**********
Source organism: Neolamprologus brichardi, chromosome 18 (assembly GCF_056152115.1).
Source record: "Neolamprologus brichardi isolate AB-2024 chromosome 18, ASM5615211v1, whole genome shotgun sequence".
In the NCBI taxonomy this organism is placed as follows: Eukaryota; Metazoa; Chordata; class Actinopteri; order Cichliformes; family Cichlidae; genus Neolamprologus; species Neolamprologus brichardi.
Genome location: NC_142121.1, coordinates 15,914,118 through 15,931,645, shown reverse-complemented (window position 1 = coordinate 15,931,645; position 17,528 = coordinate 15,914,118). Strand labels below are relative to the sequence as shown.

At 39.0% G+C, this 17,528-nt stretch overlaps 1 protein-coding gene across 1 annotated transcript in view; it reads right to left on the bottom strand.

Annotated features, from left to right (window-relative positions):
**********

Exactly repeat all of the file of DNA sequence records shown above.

Source organism: Neolamprologus brichardi, chromosome 18 (assembly GCF_056152115.1).
Source record: "Neolamprologus brichardi isolate AB-2024 chromosome 18, ASM5615211v1, whole genome shotgun sequence".
In the NCBI taxonomy this organism is placed as follows: Eukaryota; Metazoa; Chordata; class Actinopteri; order Cichliformes; family Cichlidae; genus Neolamprologus; species Neolamprologus brichardi.
Genome location: NC_142121.1, coordinates 15,914,118 through 15,931,645, shown reverse-complemented (window position 1 = coordinate 15,931,645; position 17,528 = coordinate 15,914,118). Strand labels below are relative to the sequence as shown.

At 39.0% G+C, this 17,528-nt stretch overlaps 1 protein-coding gene across 1 annotated transcript in view; it reads right to left on the bottom strand.

Annotated features, from left to right (window-relative positions):